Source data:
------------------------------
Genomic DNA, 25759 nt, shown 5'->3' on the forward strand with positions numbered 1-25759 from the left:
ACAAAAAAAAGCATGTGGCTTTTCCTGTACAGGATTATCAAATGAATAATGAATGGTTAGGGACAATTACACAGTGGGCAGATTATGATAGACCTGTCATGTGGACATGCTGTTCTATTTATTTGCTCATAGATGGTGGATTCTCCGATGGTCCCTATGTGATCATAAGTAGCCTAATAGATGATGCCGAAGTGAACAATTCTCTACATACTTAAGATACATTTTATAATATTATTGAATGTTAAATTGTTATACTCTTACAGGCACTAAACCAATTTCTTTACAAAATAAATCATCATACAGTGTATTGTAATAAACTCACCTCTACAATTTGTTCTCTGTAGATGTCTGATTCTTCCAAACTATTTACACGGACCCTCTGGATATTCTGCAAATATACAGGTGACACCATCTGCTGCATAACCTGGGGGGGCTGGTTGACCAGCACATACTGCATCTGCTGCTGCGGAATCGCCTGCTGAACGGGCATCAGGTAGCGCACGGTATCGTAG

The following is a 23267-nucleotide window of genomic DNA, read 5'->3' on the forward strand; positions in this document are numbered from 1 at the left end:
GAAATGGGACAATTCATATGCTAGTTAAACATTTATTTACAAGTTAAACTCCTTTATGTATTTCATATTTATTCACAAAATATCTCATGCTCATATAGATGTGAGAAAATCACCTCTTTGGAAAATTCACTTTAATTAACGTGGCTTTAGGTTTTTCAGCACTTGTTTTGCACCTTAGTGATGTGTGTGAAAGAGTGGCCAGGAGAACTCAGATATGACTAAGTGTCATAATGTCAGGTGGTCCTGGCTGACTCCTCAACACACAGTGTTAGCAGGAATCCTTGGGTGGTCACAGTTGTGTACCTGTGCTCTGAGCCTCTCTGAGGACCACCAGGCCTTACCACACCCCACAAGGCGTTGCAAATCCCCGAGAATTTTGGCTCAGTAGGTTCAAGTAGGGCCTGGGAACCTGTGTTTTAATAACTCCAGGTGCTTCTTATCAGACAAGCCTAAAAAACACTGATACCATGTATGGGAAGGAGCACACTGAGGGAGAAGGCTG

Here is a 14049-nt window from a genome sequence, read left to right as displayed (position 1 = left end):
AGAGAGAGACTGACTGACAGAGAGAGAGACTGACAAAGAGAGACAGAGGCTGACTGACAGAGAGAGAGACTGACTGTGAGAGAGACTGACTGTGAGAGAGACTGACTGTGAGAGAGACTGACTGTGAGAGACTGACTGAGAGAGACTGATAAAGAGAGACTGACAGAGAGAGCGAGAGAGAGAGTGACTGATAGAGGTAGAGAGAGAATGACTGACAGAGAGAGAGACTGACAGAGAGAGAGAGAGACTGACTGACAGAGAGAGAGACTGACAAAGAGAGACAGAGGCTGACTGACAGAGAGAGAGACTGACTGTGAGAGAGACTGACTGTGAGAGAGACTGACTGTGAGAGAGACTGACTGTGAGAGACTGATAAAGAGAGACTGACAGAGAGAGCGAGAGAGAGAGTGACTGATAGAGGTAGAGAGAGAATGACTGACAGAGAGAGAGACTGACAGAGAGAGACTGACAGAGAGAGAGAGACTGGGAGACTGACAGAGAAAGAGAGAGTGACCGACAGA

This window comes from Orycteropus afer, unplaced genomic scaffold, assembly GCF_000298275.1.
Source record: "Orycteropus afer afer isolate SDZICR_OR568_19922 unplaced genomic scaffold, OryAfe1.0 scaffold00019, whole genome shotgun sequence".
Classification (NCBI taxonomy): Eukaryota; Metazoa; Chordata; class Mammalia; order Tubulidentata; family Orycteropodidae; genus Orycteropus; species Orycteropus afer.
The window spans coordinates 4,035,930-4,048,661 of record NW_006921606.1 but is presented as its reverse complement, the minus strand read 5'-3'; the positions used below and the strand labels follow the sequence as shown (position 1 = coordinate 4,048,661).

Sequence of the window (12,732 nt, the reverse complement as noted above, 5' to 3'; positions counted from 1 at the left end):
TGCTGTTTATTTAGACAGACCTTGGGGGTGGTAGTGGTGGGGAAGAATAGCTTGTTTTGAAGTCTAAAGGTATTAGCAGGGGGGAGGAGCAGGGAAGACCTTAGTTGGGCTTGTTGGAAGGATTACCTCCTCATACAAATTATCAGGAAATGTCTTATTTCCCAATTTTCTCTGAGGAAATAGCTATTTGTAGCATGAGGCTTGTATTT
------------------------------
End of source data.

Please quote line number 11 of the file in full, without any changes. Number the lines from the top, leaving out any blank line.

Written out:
Sequence of the window (12,732 nt, the reverse complement as noted above, 5' to 3'; positions counted from 1 at the left end):